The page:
It also depends on which JPA provider you use.

Not all the JPA implementations provide the same speed. Some are faster and some are slower. See the JPA Performance Benchmark.

My comments: JDBC (local) or

My comments:

JDBC (local) or JTA transactions make a lot of difference, which one did you use ?

Benchmark with only one INSERT and SELECT is so simplistic. P lease put some thousands of rows there.

With JDBC you can use the Statement.getGeneratedKeys() to retrieve the DB generated keys, just to let you know.

I have done corporate tests related to JPA and JDBC and (considering the queries and tables relationship are well designed) the BIG difference between JPA and pure JDBC statments are listed below:

* JPA cache plays a significant role (for good or bad)
* JOIN clauses, sub selects,
* row locks
* select for update
* Not optimized ORM dialects
* Memory pagination

If the SQL needs to be optimized it can be done at the ORM dialect layer, or stick to pure JDBC if ORM is not need.



Not very meaningful (usually...)

Did you compare total times or just the time spent in the JVM? A good way to do this kind of benchmark is running the DBMS server in a separate machine; then, you can measure the "pure" CPU overhead of JDBC and JPA in the main machine. For real-world application performance, it's meaningless to make your Java persistence code even 10X faster, if that's still a tiny fraction of the cost inside the DBMS (except of course, if your app happens to perform enormous numbers of such trivial queries).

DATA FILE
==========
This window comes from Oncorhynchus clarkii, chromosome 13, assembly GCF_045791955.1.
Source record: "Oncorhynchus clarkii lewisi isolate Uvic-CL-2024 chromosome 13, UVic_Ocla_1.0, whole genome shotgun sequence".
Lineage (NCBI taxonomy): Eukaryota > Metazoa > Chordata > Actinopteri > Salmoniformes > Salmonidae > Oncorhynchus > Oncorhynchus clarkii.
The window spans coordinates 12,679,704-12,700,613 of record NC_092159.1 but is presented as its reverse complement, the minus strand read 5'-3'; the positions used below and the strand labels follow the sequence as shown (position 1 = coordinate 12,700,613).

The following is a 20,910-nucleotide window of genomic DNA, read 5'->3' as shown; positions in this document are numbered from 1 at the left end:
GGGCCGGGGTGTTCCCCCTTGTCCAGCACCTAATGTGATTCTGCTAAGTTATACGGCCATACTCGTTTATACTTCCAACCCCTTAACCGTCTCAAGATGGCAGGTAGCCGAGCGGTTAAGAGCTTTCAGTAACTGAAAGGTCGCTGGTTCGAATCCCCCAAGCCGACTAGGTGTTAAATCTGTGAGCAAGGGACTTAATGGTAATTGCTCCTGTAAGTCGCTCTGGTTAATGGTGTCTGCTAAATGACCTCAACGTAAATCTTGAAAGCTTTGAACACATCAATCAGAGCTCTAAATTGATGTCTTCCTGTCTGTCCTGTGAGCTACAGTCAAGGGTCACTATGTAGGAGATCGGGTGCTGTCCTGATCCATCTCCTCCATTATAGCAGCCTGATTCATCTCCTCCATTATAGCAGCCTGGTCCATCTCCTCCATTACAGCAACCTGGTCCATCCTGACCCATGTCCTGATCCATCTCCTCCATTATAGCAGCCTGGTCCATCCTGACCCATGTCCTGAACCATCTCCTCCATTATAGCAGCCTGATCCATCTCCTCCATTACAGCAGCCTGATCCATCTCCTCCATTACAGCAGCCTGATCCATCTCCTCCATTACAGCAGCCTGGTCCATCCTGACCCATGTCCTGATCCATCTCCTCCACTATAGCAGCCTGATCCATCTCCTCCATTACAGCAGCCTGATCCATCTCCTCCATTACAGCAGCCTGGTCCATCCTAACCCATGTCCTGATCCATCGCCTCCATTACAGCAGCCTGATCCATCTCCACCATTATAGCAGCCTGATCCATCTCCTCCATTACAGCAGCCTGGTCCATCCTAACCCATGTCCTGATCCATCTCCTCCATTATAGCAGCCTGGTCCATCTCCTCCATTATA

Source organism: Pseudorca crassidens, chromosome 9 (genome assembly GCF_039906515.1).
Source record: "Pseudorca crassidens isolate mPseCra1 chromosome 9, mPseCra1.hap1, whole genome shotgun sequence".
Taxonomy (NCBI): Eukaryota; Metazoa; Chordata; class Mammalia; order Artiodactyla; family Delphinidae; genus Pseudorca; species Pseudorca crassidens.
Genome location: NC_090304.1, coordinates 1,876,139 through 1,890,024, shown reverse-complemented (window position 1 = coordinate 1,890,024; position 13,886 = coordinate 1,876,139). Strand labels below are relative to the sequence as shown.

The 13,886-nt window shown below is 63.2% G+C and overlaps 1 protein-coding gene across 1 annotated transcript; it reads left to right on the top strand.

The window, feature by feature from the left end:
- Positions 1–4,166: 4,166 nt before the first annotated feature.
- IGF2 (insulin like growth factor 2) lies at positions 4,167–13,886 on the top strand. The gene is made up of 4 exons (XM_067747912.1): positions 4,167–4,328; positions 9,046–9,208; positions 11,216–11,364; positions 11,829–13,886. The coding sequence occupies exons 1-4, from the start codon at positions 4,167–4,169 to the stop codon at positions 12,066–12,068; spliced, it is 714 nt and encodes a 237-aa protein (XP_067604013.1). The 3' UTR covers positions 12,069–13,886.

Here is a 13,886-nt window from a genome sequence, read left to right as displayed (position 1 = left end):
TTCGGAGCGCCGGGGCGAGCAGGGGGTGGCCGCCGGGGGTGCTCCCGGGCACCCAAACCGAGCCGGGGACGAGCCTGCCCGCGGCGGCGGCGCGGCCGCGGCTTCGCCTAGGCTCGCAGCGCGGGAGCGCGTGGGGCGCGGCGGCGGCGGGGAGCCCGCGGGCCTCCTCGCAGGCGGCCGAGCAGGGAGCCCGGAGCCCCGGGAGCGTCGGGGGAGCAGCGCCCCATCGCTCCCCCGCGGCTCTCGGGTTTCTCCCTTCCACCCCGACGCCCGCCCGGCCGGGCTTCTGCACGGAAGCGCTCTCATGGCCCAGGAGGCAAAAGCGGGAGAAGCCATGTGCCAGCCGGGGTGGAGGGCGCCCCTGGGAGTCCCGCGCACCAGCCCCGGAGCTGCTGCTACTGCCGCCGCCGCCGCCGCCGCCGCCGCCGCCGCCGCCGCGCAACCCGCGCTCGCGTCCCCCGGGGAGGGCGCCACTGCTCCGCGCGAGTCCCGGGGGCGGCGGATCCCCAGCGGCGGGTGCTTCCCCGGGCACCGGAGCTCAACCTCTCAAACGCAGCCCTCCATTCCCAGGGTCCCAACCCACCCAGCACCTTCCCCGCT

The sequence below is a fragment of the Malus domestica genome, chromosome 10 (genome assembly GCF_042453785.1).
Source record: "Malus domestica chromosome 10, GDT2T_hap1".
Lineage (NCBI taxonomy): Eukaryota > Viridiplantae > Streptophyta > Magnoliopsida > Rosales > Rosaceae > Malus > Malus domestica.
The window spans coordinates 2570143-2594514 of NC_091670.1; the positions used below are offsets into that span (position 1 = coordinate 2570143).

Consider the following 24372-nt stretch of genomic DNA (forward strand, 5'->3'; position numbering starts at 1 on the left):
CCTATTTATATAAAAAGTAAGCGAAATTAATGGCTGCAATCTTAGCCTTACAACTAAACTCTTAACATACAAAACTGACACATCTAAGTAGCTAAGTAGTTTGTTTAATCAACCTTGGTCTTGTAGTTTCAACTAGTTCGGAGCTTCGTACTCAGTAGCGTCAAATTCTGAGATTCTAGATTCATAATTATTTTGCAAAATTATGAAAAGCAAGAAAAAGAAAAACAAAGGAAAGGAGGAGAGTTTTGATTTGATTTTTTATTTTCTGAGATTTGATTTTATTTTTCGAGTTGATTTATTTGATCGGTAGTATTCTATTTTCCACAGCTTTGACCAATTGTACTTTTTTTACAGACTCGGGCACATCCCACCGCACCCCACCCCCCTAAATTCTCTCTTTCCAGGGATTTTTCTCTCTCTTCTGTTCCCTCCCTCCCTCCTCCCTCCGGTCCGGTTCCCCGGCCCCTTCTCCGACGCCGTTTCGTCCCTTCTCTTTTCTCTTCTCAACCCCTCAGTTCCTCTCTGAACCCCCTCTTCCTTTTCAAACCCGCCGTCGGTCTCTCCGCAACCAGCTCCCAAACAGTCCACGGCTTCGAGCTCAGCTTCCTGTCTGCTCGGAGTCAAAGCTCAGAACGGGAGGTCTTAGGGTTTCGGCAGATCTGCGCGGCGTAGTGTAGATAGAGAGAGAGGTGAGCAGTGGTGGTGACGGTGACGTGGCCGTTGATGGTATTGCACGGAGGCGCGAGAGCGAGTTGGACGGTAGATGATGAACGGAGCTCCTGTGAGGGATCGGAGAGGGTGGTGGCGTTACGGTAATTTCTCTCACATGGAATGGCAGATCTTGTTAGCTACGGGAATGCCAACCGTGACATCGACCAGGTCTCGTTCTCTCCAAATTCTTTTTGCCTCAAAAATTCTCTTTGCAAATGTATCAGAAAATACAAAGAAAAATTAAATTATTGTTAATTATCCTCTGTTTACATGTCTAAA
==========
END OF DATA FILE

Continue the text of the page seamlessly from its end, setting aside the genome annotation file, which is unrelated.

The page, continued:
You must also find a way to factor ORM optimizations like caching of generated code & metadata for mapping. This is similar to the prepared statement caches used in JDBC drivers, but one level above. Good JPA impls will certainly do more work per query, but they will try to reuse part of that work whenever possible.

For less trivial queries, e.g. something that returns or updates a thousand records, the ORM overheads will also typically be much smaller proportionally. And you will find that ORMs will try to merge many operations together -- using outer joins to batch many loads into one, and bulk updates for DMLs - which further reduces these overheads for complex transactions containing many persistence operations. All in all, the real-world application performance will often be undistiguishable from hand-written JDBC (and often better, as not all JDBC/SQL programmers will work hard and well enough to hand-tune everything they can). There are still scenarios where JDBC will be faster, but these are a tiny minitory for most apps (and you will most likely identify such scenarios not with a Java profiler but by inspecting your DBMS's execution statistics).